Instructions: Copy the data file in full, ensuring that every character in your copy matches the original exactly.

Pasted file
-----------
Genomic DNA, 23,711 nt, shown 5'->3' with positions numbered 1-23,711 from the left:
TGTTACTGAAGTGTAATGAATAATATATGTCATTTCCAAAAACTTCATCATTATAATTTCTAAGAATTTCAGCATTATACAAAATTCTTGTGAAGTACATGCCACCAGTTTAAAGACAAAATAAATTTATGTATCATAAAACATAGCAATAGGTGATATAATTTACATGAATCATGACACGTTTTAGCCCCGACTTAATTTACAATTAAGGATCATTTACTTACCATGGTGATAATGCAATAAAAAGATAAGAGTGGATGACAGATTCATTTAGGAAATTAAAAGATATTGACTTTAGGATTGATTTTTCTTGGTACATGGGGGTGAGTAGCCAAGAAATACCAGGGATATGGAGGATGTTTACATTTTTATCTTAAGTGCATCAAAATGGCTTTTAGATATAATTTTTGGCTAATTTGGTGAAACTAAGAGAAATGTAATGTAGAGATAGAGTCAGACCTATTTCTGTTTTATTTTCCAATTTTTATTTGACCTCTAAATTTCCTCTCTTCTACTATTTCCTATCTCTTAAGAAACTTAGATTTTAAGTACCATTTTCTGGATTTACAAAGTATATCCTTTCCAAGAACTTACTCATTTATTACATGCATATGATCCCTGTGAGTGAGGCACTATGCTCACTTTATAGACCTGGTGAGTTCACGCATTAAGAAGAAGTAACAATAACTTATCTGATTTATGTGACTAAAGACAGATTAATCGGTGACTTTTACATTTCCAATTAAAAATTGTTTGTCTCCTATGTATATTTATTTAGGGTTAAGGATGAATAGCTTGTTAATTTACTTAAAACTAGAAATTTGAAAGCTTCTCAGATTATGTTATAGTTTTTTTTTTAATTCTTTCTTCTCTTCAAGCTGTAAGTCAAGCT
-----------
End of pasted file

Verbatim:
Genomic DNA, 23,711 nt, shown 5'->3' with positions numbered 1-23,711 from the left:
TGTTACTGAAGTGTAATGAATAATATATGTCATTTCCAAAAACTTCATCATTATAATTTCTAAGAATTTCAGCATTATACAAAATTCTTGTGAAGTACATGCCACCAGTTTAAAGACAAAATAAATTTATGTATCATAAAACATAGCAATAGGTGATATAATTTACATGAATCATGACACGTTTTAGCCCCGACTTAATTTACAATTAAGGATCATTTACTTACCATGGTGATAATGCAATAAAAAGATAAGAGTGGATGACAGATTCATTTAGGAAATTAAAAGATATTGACTTTAGGATTGATTTTTCTTGGTACATGGGGGTGAGTAGCCAAGAAATACCAGGGATATGGAGGATGTTTACATTTTTATCTTAAGTGCATCAAAATGGCTTTTAGATATAATTTTTGGCTAATTTGGTGAAACTAAGAGAAATGTAATGTAGAGATAGAGTCAGACCTATTTCTGTTTTATTTTCCAATTTTTATTTGACCTCTAAATTTCCTCTCTTCTACTATTTCCTATCTCTTAAGAAACTTAGATTTTAAGTACCATTTTCTGGATTTACAAAGTATATCCTTTCCAAGAACTTACTCATTTATTACATGCATATGATCCCTGTGAGTGAGGCACTATGCTCACTTTATAGACCTGGTGAGTTCACGCATTAAGAAGAAGTAACAATAACTTATCTGATTTATGTGACTAAAGACAGATTAATCGGTGACTTTTACATTTCCAATTAAAAATTGTTTGTCTCCTATGTATATTTATTTAGGGTTAAGGATGAATAGCTTGTTAATTTACTTAAAACTAGAAATTTGAAAGCTTCTCAGATTATGTTATAGTTTTTTTTTTAATTCTTTCTTCTCTTCAAGCTGTAAGTCAAGCT